Figure 8: Inhibiting SIRT1 using EX-527 and SIRT1 siRNA further blocked autophagy that was down-regulated by ox-LDL exposure. THP-1 macrophages were pretreated with EX-527 (2 μM, for 2 hrs), SIRT1 siRNA (20 μM, for 24 hrs), RSV (10 μM, for 2 hrs), or RAP (100 nM, for 2 hrs) and then sexposed to 80 μg/mL of ox-LDL for an additional 24 hrs. Western blot for LC3, Beclin1, p62, and Atg5 proteins and immunoprecipitation for acetyl-Lys Atg5 were analyzed from the ox-LDL-stimulated THP-1 cells. β-actin was used as loading control (A-G). Bar graph indicates the mean ± SD (n = 3). *P < 0.05 and **P < 0.01 vs. Cont group; #P < 0.05 and ##P < 0.01 vs. ox-LDL group; &P < 0.05 and &&P < 0.01 represent significant differences between RSV+ox-LDL group and RAP+ox-LDL group.
Overexpression of SIRT1 reversed ox-LDL-induced macrophage foam cell formation and autophagy impairment in THP-1 cells
We next investigated whether SIRT1 overexpression by adenoviral transfection also has protective effects on intracellular lipid accumulation and autophagy inhibition induced by ox-LDL challenge. To monitor and confirm the cell transfection efficiency, green fluorescent protein (GFP) and SIRT1 levels were measured using fluorescence microscopy and Western blot analysis. The results suggested that HBAD-SIRT1 promoted cellular SIRT1 expression in human THP-1 cells (Figure 9A and 9B). To determine if lipid deposition is alleviated by overexpression of SIRT1 in THP-1 cells, we observed lipid accumulation by ORO staining. As expected, HBAD-SIRT1-transfected cells inhibited macrophage foam cell formation compared to HBAD-GFP-transfected cells (Figure 9C and 9D). Moreover, Western blot analysis revealed autophagy promotion in THP-1 cells transfected with HBAD-SIRT1, which was characterized by increased LC3-II and Beclin1 protein expression and decreased p62 levels. Notably, consistent changes were observed in THP-1 cells transfected with HBAD-SIRT1 or HBAD-GFP, regardless of exposure to ox-LDL. These results suggested that HBAD-SIRT1 transfection upregulated the autophagy process in THP-1 cells (Figure 9E-9I). We further explored the SIRT1-dependent deacetylation of Atg5 in THP-1 cells overexpressing SIRT1. Our results showed that ac-Atg5 levels increased in response to HBAD-SIRT1 transfection. Additionally, in the presence of SIRT1 overexpression, ox-LDL did not further increase the degree of ac-Atg5 expression in THP-1 cells (Figure 9J-9L).
Figure 9: Overexpression of SIRT1 using adenoviral transfection reversed ox-LDL-induced macrophage foam cell formation and autophagy impairment in THP-1 cells. Human THP-1 macrophages were transfected by SIRT1 over-expressing adenovirus (HBAD-SIRT1) or NC adenovirus (HBAD-GFP) for 24 hrs and then exposed to 80 μg/mL of ox-LDL for an additional 24 hrs. The transfected THP-1 cells were observed using an inverted fluorescence microscope (A) and then were harvested for transfection efficiency analysis by Western blot method (B). THP-1 macrophage-derived foam cell formation was determined using ORO staining method (C) and (D). Western blot for LC3, Beclin1, p62, and Atg5 proteins and immunoprecipitation for acetyl-Lys Atg5 were analyzed from the ox-LDL-stimulated THP-1 cells. β-actin was used as loading control (E-L). Scale bar: 40 μm. Bar graph indicates the mean ± SD (n = 3). *P < 0.05 and **P < 0.01 vs. HBAD-GFP group; #P < 0.05 and ##P < 0.01 vs. HBAD-SIRT1 group; &P < 0.05 and &&P < 0.01 represent significant differences between HBAD-GFP+ox-LDL group and HBAD-SIRT1+ox-LDL group.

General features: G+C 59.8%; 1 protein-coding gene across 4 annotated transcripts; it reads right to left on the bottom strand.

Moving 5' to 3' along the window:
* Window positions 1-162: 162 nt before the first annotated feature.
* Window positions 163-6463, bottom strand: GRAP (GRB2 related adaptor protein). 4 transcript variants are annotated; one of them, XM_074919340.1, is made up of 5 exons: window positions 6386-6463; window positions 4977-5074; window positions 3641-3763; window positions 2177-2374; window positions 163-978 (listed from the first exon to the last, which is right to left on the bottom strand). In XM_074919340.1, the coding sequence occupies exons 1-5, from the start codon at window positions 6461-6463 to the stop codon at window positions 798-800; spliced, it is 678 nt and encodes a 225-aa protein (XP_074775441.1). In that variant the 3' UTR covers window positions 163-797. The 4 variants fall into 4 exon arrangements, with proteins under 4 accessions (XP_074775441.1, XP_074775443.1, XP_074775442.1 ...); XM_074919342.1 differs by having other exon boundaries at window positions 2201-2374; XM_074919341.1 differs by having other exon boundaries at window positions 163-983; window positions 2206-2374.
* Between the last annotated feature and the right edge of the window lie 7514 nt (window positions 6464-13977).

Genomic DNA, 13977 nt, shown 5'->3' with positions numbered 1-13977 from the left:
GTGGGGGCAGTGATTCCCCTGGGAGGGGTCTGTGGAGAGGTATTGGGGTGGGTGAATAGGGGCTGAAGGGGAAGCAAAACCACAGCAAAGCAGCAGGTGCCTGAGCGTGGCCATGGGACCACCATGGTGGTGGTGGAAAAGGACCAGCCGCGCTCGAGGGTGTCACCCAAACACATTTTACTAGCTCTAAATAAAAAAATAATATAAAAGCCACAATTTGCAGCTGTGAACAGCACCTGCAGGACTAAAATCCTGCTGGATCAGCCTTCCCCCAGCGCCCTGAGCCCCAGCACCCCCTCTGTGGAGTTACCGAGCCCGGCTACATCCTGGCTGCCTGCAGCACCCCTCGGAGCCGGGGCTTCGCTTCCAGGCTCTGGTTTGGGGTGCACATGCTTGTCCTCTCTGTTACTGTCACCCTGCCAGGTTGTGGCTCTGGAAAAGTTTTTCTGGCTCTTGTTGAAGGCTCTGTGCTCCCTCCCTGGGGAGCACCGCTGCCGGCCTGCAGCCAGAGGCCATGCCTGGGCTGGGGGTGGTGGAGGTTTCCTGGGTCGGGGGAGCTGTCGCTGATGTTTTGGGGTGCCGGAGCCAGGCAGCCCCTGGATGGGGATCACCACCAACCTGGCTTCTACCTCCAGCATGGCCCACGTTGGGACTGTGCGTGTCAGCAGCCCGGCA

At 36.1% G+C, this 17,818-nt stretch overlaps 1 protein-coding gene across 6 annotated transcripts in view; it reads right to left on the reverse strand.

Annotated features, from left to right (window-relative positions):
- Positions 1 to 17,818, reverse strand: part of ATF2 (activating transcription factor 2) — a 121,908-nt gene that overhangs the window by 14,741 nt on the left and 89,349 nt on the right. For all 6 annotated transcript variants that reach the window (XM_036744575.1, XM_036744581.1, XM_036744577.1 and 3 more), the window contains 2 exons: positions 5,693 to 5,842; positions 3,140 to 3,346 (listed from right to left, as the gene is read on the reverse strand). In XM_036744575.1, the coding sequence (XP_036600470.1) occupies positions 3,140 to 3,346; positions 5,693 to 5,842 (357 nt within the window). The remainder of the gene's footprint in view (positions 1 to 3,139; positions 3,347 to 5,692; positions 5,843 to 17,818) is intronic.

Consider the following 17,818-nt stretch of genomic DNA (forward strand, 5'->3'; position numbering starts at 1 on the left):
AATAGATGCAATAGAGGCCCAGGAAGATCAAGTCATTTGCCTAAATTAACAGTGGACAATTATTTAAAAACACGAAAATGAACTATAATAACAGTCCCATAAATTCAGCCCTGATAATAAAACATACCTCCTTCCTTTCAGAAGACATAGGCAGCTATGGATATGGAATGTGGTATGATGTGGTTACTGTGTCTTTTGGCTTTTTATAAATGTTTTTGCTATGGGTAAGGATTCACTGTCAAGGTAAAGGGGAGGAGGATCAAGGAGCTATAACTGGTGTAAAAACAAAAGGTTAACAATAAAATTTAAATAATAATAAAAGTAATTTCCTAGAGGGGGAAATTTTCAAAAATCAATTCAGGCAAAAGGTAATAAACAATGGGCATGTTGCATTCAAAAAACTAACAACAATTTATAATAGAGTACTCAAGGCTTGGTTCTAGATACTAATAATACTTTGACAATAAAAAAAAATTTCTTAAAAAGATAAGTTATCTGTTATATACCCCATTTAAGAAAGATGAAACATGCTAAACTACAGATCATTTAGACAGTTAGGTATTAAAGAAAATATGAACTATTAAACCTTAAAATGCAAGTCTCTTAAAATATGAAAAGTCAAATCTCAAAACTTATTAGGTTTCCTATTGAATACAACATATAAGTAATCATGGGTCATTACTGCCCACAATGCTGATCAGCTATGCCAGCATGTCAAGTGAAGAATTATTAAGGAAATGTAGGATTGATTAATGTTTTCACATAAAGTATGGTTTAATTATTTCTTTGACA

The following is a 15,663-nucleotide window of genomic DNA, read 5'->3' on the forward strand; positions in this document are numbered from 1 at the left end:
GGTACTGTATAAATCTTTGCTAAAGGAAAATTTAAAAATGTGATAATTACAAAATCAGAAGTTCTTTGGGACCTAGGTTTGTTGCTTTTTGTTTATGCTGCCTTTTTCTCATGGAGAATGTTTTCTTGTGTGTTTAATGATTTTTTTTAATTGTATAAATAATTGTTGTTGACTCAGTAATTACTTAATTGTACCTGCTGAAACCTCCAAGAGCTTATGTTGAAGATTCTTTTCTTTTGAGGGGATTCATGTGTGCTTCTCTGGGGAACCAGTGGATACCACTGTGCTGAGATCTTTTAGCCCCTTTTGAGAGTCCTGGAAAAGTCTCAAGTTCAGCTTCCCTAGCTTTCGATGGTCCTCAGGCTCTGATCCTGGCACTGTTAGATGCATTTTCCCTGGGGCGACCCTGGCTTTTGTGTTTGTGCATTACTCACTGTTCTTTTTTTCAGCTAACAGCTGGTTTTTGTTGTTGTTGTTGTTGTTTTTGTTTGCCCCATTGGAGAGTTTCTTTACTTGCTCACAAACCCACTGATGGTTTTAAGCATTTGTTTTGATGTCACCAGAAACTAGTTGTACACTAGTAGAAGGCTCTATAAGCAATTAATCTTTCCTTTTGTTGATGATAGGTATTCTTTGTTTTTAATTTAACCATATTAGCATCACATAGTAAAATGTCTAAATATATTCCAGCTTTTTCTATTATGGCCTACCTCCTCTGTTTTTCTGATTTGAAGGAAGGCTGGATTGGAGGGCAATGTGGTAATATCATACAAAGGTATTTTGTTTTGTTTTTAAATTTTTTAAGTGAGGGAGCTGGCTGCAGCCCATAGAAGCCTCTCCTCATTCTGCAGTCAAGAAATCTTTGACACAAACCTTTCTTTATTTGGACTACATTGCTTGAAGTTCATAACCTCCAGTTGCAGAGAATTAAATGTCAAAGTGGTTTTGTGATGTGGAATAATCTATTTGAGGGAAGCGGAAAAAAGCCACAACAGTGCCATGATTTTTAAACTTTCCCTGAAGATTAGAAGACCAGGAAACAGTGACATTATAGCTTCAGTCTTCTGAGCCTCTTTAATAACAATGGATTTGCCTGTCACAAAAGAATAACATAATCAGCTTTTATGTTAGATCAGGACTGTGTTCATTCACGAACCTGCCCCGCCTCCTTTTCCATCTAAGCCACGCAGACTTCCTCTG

In this study, we confirmed several novel findings for collar-induced carotid AS in ApoE-/- mice and ox-LDL-stimulated foam cell formation in human THP-1 cells as follows: (1) perivascular carotid collar placement surgery accompanied by HFD administration contributes to the rapid development of AS that is associated with decreased LC3 expression and increased macrophage recruitment in atherosclerotic plaques, whereas both trends are further exacerbated by EX-527 treatment; and (2) the interaction between SIRT1 inactivation and autophagy inhibition is critical for accumulated lipid in THP-1-derived macrophages, implicating that SIRT1 contributes to Atg5 deacetylation. To the best of our knowledge, these results demonstrated that blocking SIRT1 was a negative factor for AS development in ApoE-/- mice as well as an adverse regulator of lipid-droplet formation in THP-1 cells via disturbing autophagy induction.
Although SIRT1 deacetylase is an important regulator of AS development that has been considered for decades , some authors recently found direct evidence that SIRT1 exerts protective roles in AS, as well as provides an avenue for novel therapeutics. Chen et al. found that SRT1720, SIRT1 activator, can attenuate AS by angiotensin II induction in ApoE-/- mice through inhibiting the SIRT1-mediated vascular inflammatory response . In 2015, Miranda et al. indicated that another activator for SIRT1, SRT3025, can provide atheroprotection in ApoE-/- mice . Similarly, Kim et al. suggested that a SIRT1-dependent deacetylation process might be involved in decreasing the MMP2 release in VSMCs that are stimulated with RSV, which is also a SIRT1 activator . Growing evidence has indicated that pharmacological activation of SIRT1 appears promising for AS. Although substantial data demonstrate that activating SIRT1 is an advantageous strategy for preventing AS, particularly in different animal models, it is unclear whether SIRT1 inactivation by EX-527, a SIRT1 inhibitor, accelerates AS in ApoE-/- mice.